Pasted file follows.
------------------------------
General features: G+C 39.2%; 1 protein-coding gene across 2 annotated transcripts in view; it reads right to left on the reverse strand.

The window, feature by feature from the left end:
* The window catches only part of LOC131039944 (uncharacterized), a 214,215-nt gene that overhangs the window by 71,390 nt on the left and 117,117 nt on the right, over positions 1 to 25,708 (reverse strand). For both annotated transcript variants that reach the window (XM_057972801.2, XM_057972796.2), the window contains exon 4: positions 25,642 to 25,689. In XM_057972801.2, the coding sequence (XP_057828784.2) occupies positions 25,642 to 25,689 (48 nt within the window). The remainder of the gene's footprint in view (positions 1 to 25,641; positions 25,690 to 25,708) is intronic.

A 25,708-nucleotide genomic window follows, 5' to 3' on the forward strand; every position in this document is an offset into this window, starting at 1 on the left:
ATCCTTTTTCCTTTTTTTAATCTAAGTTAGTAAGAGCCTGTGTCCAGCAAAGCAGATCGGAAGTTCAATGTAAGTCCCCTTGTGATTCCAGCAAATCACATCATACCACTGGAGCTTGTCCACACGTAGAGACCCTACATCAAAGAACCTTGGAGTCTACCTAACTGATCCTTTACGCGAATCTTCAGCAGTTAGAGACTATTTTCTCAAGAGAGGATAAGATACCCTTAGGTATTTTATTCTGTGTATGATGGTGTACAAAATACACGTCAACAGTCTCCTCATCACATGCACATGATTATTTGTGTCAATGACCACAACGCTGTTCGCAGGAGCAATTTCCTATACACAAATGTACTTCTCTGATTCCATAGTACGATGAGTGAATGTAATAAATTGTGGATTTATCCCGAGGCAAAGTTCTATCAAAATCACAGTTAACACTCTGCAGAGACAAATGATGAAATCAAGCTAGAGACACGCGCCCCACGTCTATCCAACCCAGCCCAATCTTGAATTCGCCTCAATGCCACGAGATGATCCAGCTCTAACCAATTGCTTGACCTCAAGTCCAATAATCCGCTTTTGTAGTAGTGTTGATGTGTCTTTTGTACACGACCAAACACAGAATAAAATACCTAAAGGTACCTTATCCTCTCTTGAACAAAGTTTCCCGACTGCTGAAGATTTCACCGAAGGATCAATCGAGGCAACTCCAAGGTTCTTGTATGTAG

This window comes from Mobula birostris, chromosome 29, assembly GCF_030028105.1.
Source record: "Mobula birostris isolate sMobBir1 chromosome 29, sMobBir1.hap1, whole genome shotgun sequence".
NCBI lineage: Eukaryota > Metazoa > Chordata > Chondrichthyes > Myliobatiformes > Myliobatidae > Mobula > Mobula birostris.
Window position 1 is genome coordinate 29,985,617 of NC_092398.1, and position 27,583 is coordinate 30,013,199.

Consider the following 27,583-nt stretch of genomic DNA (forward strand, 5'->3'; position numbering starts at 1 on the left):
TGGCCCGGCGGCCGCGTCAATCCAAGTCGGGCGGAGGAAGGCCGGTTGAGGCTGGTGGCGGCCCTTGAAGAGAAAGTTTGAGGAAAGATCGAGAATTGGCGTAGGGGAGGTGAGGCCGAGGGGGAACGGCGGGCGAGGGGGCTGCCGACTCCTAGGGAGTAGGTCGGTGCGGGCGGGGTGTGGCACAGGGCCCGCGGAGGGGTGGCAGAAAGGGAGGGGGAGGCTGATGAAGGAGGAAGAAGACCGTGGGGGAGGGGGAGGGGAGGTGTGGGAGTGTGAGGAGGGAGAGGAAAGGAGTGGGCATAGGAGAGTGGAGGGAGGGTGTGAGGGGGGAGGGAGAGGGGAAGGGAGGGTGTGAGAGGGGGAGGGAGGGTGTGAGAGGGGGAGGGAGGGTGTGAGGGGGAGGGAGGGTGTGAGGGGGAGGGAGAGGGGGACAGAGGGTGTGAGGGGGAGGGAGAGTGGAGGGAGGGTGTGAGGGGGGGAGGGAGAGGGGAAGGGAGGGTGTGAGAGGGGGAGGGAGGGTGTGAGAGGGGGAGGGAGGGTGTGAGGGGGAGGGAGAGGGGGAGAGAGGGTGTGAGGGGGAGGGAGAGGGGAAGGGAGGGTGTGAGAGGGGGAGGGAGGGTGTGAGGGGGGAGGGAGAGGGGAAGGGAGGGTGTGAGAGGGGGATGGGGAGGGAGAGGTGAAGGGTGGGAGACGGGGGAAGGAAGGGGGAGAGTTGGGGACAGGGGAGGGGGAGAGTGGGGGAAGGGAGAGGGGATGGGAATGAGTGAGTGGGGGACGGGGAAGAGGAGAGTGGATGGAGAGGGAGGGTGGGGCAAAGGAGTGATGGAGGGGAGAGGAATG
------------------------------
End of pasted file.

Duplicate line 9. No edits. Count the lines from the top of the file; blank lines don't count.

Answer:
Window position 1 is genome coordinate 29,985,617 of NC_092398.1, and position 27,583 is coordinate 30,013,199.